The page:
WHERE YOUR INCOME TAX MONEY REALLY GOES The United States Federal Budget for Fiscal Year 1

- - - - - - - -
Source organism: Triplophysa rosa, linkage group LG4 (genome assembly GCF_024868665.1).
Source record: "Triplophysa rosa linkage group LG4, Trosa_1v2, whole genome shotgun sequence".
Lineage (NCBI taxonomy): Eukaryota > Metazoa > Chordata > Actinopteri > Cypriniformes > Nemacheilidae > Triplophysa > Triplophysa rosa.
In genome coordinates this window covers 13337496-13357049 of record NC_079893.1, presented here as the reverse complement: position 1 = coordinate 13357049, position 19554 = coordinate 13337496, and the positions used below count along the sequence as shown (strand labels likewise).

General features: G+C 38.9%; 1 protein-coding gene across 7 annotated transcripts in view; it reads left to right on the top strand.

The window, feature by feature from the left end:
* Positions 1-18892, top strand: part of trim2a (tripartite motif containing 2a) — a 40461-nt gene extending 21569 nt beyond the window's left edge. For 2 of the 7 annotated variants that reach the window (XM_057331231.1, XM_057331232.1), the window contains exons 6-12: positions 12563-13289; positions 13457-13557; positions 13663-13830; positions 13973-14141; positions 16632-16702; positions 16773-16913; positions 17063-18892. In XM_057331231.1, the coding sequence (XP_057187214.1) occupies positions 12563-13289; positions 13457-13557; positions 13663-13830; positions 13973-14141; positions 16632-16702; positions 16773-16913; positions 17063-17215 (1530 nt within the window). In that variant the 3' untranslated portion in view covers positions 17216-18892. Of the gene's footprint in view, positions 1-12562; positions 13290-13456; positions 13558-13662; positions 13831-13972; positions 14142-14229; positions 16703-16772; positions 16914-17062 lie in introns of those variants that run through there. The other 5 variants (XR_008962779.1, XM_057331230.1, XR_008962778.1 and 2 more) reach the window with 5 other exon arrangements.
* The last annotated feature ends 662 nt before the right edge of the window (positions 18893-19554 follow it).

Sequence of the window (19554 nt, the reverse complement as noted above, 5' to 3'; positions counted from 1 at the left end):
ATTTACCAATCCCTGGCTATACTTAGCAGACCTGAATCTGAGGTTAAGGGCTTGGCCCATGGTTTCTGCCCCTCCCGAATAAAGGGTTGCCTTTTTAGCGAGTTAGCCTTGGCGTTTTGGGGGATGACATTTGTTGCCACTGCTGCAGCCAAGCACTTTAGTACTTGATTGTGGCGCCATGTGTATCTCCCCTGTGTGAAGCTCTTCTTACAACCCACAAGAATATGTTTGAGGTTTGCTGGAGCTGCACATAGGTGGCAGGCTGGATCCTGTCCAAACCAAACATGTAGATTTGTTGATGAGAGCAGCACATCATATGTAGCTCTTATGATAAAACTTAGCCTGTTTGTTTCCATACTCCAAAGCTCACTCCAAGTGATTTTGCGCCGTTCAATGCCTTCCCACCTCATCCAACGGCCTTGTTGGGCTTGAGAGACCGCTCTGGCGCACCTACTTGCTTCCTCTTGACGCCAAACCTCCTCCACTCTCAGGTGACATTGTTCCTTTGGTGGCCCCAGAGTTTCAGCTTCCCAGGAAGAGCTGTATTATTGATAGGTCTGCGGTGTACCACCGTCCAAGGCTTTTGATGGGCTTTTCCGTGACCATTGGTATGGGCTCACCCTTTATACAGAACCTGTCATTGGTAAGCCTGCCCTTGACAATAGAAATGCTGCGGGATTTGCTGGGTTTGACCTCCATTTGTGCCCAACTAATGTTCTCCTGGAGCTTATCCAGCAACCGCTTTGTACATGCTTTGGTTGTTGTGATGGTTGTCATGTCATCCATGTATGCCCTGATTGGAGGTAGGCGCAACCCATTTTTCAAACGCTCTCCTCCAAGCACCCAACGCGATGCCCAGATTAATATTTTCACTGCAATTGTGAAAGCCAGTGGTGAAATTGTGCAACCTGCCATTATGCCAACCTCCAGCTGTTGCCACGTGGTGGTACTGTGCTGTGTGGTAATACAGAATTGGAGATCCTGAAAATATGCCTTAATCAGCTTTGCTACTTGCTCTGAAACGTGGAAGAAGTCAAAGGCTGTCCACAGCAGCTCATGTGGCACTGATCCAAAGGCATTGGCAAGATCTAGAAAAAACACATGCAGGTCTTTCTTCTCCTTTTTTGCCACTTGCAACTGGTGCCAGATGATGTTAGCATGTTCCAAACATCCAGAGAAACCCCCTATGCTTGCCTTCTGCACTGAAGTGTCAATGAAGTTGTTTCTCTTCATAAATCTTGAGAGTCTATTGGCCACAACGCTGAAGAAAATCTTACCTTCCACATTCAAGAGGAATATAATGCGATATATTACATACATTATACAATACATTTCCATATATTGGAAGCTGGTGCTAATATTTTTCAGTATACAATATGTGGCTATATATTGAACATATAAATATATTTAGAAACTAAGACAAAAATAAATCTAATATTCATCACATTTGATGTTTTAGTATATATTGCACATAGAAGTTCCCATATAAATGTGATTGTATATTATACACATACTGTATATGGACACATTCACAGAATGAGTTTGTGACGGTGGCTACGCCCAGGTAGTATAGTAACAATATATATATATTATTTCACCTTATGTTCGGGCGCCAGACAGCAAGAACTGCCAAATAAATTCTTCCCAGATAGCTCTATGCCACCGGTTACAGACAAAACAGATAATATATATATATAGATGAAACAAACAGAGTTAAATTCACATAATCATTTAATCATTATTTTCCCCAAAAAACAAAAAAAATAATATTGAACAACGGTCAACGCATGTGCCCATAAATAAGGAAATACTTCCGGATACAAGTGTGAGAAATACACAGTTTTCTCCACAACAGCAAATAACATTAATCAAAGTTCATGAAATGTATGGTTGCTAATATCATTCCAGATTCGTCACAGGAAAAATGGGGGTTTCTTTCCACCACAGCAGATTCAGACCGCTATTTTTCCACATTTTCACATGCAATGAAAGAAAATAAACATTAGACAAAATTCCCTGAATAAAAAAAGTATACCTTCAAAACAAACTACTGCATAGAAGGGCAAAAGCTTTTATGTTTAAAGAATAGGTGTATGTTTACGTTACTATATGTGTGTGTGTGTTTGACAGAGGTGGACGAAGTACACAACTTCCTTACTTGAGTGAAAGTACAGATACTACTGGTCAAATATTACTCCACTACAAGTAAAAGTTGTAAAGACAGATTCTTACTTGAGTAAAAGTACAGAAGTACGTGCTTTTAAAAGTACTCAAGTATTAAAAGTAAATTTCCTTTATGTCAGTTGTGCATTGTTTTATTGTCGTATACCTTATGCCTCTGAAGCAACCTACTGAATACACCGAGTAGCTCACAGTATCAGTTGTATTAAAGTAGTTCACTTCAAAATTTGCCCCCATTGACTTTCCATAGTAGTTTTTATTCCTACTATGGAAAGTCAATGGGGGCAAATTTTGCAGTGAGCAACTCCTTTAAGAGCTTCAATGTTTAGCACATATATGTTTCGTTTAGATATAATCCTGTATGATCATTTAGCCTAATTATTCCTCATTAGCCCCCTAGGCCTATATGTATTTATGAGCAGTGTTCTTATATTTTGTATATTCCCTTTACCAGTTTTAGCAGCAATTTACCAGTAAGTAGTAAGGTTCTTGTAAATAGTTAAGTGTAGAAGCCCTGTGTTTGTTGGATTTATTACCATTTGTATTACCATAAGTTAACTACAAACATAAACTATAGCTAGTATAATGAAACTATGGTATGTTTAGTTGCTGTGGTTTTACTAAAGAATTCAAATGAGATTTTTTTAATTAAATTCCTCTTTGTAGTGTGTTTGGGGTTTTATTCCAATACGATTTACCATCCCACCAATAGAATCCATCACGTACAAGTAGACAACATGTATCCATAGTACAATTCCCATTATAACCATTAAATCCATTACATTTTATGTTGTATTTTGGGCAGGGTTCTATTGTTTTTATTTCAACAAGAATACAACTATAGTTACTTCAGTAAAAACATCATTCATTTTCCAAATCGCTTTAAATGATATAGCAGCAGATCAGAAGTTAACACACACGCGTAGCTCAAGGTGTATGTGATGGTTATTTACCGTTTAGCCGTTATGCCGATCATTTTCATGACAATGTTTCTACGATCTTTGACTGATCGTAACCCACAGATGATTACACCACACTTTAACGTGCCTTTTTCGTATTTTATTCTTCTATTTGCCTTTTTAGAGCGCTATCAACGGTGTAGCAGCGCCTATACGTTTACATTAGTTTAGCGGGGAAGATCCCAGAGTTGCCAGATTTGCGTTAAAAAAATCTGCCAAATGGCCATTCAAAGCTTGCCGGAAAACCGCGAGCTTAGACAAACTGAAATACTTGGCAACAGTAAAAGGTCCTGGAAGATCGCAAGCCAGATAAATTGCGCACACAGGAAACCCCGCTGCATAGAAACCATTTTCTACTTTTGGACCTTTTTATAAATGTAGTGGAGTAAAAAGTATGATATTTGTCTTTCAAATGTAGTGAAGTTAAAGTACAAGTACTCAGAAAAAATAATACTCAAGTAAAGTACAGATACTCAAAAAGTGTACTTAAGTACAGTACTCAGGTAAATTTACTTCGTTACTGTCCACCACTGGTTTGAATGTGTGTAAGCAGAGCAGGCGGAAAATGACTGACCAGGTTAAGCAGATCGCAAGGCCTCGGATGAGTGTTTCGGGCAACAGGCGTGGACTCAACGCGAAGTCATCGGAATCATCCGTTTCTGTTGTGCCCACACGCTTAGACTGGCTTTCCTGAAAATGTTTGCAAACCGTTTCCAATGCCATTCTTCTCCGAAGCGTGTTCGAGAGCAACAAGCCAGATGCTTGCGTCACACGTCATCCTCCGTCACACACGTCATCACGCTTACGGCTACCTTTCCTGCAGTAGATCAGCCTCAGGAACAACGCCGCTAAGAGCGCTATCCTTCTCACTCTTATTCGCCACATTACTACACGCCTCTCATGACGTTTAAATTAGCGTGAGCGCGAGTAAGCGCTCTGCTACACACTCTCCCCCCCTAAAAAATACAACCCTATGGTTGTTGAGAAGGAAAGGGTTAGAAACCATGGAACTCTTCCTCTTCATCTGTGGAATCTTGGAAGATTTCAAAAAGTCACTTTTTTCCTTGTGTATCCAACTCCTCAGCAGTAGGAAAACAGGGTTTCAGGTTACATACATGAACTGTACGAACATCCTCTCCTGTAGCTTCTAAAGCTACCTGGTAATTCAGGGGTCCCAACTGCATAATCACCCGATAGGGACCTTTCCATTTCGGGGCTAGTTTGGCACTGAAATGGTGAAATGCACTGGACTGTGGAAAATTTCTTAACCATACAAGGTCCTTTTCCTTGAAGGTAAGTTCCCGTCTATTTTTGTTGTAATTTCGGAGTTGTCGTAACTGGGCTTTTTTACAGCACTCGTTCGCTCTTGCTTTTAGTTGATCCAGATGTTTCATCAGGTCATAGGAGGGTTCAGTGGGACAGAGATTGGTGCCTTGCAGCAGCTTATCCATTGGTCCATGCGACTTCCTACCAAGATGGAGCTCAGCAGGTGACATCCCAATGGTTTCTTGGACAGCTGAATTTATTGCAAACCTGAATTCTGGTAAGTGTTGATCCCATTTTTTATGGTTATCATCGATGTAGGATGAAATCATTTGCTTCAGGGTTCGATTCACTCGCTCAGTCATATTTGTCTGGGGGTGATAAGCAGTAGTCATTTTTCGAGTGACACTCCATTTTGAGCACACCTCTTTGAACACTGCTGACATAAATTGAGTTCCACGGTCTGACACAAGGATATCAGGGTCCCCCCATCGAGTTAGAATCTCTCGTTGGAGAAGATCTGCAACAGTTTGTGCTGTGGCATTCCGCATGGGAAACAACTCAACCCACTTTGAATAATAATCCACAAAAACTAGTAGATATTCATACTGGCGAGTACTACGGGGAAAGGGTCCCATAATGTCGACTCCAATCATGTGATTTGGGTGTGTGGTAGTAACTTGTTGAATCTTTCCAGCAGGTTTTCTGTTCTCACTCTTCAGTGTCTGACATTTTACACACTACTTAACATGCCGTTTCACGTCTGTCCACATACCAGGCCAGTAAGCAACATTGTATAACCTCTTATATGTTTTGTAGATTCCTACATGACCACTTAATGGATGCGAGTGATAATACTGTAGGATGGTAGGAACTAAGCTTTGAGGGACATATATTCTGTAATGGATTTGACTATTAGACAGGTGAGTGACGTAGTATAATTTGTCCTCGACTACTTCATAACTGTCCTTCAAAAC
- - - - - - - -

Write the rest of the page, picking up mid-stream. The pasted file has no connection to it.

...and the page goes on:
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WHERE YOUR INCOME TAX MONEY REALLY GOES The United States Federal Budget for Fiscal Year 1991 29% - CURRENT MILITARY, $330 billion Military Personnel $79, Retired Pay $11, Operations and Maintenance $86, Family Housing $3, Procurement $79, Research and Development $36, Construction $5, Nuclear Weapons (DoE) $10, International Security Assistance $9, Coast Guard $3, NASA (estimated military portion 50%) $7, Other (CIA, President's Fund for Central American, FEMA) $2 23% - PAST MILITARY, $259 billion Veterans Benefits $30, Interest on National Debt (80% estimated to be created by military spending) $229 9% - SAVINGS AND LOAN CRISIS/BANK BAILOUT, $101 billion FDIC and Resolution Trust increases 6% - PHYSICAL RESOURCES, $70 billion (Agriculture, Commerce, Energy, HUD administration/community development, Interior Department, Transportation, Environmental Protection) 23% - HUMAN RESOURCES, $259 billion (Education, Health and Human Services, HUD housing subsidies, Labor Department) 10% - GENERAL GOVERNMENT, $112 billion (Government, Justice Department, International Affairs, Peace Corps, 20% interest on national debt, civilian portion of NASA) -------------------------------- 100% Total Federal Funds, $1.1 trillion HOW THESE FIGURES WERE DETERMINED All these dollar figures are for fiscal year 1991, as reported in the Budget of the United States Government, Fiscal Year 1992. The percentages are Federal Funds, calculated after removing Trust Funds (such as Social Security), which are raised and spent separately from income taxes. What you pay (or don't pay) on April 15 goes only to the Federal Funds portion of the budget. The government practice of combining Trust Funds and Federal Funds (the so-called "Unified Budget") began inthe 1960s during the Vietnam War. The government presentation makes the human needs portion of the budget seem larger and the military portion smaller. "Current military" spending adds together money allocated for the Department of Defense ($287 billion) plus the "defense" portion from other parts of the budget. Spending on nuclear weapons (without their delivery systems) amounts to about 1% of the total budget, about 10% with delivery systems. "Past military" is represented by veterans' benefits plus 80% of the interest on the national debt. If there had been no military spending, most (if not all) of the national debt would have been eliminated. Analysts differ on how much of the debt stems from the military; estimates range from 50% to 100%. We felt that 80% may even be conservative. This year we include a separate line for savings and loan/bank bailouts. Line items for the Resolution Trust Corporation and FDIC took huge leaps in the 1991 regulation and the greed of bank owners. This chart is calculated from fiscal year 1991 "budget outlays" reported in the President's proposed 1992 budget publication. We use 1991 outlays (bills actually being paid) to show where your taxes due on April 15, 1991, are going. The President's proposed 1992 budget is debated by Congress through the spring and summer of 1991 for approval by the beginning of the government's fiscal year in October 1991. Contact your legislators now with your concerns! WAR IN THE MIDDLE EAST: The President did not include the war in the current 1991 or proposed 1992 budget figures. Source: War Resisters League 339 Lafayette Street New York, NY 10012

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